Tips

4 December 2020

Turkish coffee, which was included in the UNESCO Intangible World Heritage list in 2013, can be found all over Turkey. Coffee, which has found a place in this culture for centuries, is a tradition that has survived from history and seems to live in the future.

There are different ways of consuming coffee as well as different ways of producing it. Every cup of coffee has a different story. For example, Turkish coffee differs from the world in terms of its brewing method and is famous for its unique cooking technique. Let's first look at where Turkish coffee comes from and then how it is identified with Turkish cuisine.

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Turkish coffee is originally from Yemen. Coffee whose beans are collected from Brazil; He became famous when Yemen's annexation to the Ottoman lands in 1517, in 1543, the Governor of Yemen brought him to the Ottoman palace. Coffee is very popular in the palace, it is started to be consumed intensively. So how is this coffee brewed, how is it different from the others? This is the most important feature of coffee that is cooked slowly in pots and coffee pots; slow cooking. Two teaspoons of coffee are added to a cup of coffee and the grounds thicken during this slow cooking time. The coffee transferred from the coffee pot to the cup is not drunk immediately. It is expected that the grounds will settle to the bottom and settle. Thus, you will sip a more delicious and dark coffee. According to some, Turkish coffee is very bitter, but this feature of it is loved all over the world.

Shall we give you some interesting information? Europeans met Turkish coffee much later. After the Venetians came to Istanbul, coffee was moved to Venice in 1615. This is the first time that coffee crossed the borders of the country. The first coffeehouse in Venice was opened in 1645. It was opened in Paris in 1643 and in London in 1651. Using the Turkish cooking method, Europeans started to drink Turkish coffee at every meal of the day. In other words, while our sultans were enjoying their coffee in the palace, Europe did not even know about this coffee. They discovered it much later, and now they enjoy coffee too.

Turkish coffee, which has become a culture for us, started to enter people's homes after the palace. So how did this happen? The spread of coffee among the people started with the opening of Kivahan, the first coffee house in the world, in Istanbul Tahtakale in 1554. The first coffeehouses became the gathering centers of people from all walks of life, because coffee is also very popular among the people. Over time, tradesmen's coffee houses, workers' coffee houses and janissary coffee houses are opened in different places. People who socialize around a drink still form the coffeehouse culture we see all over Turkey today.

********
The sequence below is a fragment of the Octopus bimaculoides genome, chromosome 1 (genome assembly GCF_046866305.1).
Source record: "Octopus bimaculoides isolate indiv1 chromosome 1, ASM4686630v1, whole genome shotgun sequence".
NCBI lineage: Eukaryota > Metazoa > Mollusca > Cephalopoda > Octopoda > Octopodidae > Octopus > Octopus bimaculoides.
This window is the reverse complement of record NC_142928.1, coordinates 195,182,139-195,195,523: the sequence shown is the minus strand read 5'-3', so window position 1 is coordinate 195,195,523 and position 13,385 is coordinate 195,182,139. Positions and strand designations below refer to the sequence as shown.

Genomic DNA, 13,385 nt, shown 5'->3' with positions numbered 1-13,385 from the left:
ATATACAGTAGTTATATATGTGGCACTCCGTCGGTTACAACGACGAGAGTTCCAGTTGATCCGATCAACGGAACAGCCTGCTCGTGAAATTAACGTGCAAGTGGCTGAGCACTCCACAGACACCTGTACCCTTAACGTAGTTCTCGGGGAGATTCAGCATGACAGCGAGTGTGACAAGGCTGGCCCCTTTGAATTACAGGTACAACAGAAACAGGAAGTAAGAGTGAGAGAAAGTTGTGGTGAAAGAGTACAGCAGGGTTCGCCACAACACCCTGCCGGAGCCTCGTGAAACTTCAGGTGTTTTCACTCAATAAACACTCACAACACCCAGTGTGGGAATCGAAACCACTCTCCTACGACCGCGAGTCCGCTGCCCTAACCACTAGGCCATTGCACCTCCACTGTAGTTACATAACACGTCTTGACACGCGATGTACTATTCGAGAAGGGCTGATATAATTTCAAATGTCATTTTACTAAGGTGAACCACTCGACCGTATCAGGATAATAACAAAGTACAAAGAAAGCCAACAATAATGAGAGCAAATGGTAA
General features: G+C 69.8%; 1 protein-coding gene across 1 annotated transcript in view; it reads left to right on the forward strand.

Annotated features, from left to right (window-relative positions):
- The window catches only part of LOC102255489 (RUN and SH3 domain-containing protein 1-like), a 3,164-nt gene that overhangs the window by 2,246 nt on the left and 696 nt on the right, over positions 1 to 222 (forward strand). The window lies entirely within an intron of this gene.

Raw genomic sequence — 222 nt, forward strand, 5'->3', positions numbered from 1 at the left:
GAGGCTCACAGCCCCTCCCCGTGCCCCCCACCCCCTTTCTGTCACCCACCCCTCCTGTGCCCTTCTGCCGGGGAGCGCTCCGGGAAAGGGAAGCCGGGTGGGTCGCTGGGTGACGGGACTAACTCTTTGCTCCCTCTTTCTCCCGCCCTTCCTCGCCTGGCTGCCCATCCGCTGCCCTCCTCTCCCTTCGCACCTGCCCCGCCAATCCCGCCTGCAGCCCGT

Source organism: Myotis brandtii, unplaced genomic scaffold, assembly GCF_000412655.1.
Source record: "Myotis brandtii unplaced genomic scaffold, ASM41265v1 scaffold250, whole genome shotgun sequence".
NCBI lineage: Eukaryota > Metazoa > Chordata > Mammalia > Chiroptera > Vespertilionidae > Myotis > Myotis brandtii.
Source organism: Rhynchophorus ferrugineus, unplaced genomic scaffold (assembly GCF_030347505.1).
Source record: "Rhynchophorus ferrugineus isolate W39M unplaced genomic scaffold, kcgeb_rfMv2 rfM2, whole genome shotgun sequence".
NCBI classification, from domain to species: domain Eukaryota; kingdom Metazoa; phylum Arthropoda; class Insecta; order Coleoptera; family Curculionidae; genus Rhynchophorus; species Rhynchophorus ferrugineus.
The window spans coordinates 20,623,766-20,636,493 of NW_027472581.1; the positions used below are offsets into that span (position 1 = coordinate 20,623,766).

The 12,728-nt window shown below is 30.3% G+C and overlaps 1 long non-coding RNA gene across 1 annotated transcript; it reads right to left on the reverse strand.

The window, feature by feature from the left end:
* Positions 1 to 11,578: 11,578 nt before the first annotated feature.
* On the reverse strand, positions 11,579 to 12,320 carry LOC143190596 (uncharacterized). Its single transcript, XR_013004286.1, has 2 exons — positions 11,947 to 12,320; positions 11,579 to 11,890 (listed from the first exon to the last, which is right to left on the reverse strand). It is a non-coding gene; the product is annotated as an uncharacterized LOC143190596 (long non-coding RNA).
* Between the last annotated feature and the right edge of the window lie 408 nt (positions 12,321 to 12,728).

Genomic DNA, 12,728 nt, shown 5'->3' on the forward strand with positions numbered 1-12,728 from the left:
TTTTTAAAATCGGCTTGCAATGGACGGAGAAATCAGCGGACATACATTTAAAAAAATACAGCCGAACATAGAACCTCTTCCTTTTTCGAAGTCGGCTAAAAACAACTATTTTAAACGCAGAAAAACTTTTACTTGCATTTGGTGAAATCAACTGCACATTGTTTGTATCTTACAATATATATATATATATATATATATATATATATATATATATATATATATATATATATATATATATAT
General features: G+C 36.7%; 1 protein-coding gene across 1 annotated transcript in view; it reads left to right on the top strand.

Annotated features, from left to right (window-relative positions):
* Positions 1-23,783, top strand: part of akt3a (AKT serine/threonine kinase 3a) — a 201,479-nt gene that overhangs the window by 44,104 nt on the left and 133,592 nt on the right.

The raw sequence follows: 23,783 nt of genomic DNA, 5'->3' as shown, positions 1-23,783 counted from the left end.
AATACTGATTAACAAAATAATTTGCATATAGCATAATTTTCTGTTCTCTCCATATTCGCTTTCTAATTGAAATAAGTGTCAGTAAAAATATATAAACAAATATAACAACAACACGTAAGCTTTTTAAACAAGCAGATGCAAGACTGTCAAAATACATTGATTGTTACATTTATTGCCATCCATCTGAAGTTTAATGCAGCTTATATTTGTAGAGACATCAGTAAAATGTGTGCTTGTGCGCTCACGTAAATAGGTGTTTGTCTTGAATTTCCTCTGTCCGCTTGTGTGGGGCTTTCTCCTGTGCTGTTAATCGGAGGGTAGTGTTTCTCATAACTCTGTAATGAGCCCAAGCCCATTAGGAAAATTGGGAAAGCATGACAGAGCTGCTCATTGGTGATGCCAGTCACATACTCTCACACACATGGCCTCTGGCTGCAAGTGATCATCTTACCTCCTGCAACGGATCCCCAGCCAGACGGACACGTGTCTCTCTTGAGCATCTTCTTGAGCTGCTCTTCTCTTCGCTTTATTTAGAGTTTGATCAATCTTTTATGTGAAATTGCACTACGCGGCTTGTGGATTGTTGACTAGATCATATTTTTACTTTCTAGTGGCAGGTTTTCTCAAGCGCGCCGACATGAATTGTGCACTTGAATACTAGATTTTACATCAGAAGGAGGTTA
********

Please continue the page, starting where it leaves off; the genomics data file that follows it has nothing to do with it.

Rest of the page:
After a while, coffee culture is reflected in all areas of society. A bitter coffee, mirra, is started to be drunk at funerals in order to share the pain of the host and to say that our hearts will burn. Semai coffeehouses, where evening entertainments are held, appear during Ramadan. The people of Istanbul come together here to drink coffee, listen to fasıls and watch meddahs.

The coffees that spread to the houses continue at full speed in the palace as well. It is written that some sultans drank 10-15 cups of coffee a day. In addition, all guests who came to the sultan were first offered Turkish delight or jam, and then coffee. Coffee fortune-telling also appeared in the palace, in the harem. Coffee was also offered to the guests in the houses along with different treats. Coffee is also famous in the begging ceremonies. The effect of coffee on the culture in Turkey is so much that even words like brown and breakfast are coined.

Today, if you go to a house as a guest, the first thing offered to you is Turkish coffee. This tradition, which is special with everything from its coffee pot to its cups; It has evolved over time, overflowing from houses to coffee houses, and has become a means of pleasure and socialization. In order to understand how effective that tradition is, let us remind you of the aphorism that coffee expresses a very precious status and value given to the other party: “A cup of coffee has forty years of memory.”

Shall we continue with another delicious tradition? Our summer, which smells like sherbet with its history and a wide variety of recipes, There's a Lusciousness at the Table: Ramadan Sherbets